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The Centre for Social Practices (CSP) was born over 1993-4 as an instrument for the resolution of conflicts and tensions between the government and civil society. One of our durable achievements of that initial period was the introduction of the institution of Ombudsman into Bulgarian society, as well as the structuring of NGOs as vehicles of dialogue and trust in ethnically mixed and politically turbulent parts of the country.

In the second half of the 1990s we were involved in helping ongoing dialogue between government, citizens and media and concentrated on communities – the municipalities of the provinces, where bringing everyone together produces visible results quickly.

At the turn of the century we found ourselves deeply involved in training citizen groups, local government and media in skills related to co-owned policy planning and development, as well as good governance and battling corruption.

In the opening years of the 21 st century we concentrate on training and organizational support, at the municipal level, for the attainment of forms of policy-making and development that ensure the inclusion of all stakeholders.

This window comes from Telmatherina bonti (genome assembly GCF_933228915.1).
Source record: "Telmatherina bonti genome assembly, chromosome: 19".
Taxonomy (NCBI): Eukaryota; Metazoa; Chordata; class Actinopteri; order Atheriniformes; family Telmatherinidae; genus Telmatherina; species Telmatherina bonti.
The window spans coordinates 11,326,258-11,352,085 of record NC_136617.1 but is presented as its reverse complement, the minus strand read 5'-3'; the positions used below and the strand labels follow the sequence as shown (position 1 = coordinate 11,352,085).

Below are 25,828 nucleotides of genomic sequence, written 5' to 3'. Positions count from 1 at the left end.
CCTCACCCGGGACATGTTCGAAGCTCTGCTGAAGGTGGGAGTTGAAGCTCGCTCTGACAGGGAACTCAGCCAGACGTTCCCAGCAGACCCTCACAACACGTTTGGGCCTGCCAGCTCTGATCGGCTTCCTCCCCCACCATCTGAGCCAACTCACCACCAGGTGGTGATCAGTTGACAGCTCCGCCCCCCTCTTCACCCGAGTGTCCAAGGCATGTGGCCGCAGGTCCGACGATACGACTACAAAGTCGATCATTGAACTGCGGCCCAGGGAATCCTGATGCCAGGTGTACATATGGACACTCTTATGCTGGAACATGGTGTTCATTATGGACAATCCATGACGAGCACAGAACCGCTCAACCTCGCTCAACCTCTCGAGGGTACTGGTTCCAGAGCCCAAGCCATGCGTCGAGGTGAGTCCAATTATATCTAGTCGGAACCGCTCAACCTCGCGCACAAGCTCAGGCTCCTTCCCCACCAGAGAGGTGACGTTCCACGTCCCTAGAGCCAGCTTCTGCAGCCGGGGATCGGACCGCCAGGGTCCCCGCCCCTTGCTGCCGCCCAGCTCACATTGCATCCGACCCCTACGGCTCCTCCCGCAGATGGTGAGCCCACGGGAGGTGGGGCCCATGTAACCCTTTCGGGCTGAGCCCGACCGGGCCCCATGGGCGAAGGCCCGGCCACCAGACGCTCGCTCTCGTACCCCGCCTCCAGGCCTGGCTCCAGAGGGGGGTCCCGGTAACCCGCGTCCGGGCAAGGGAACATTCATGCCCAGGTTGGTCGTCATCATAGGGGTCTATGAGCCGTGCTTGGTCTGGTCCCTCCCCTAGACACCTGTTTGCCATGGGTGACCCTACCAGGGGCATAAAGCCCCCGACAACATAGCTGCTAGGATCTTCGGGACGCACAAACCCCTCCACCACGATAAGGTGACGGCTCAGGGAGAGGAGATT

We have traversed the entire terrain from trust-building to the working together of all stakeholders for sustainable and citizen-friendly development. The problematic of inclusion has led us to concentrate increasingly on issues relating to social exclusion, minorities and vulnerable groups.

Over the past couple of years we find ourselves forming policy-related conclusions out of and informed analysis of our experiences. We increasingly take part in international teams and consortia, funded by EU programmes and institutions and targeted at the evaluation of policy and recommendations in the fields of participation (eg. in the labour market, in education, in decision-making) and good governance.

This decade-long journey has been dominated by one strategic aim, which is our mission : to help the structuring of civil society, of dialogue and the art of cooperation so that the Bulgarian nation begins to think, work and live as a modern European society.

We are not social engineers because we do not believe that in order to structure something new, you necessarily have to tear down everything before it to clear the ground. Back when we were starting out, our friend George Schopflin, the historian focused on transitions to democracy, called us “gardeners” – because to us change means carefully planting what is new in the existing national soil, after careful analysis and with sensitivity to the context and culture.

Although we prefer to work on the ground, in the municipalities, towns and villages, we maintain a national and international profile so as to be more effective, liaising with central government, political parties and institutions, national and international media.

In our capacity of Department at the New Bulgarian University our mission is to teach the young what we have ourselves learned in the reality of a changing society.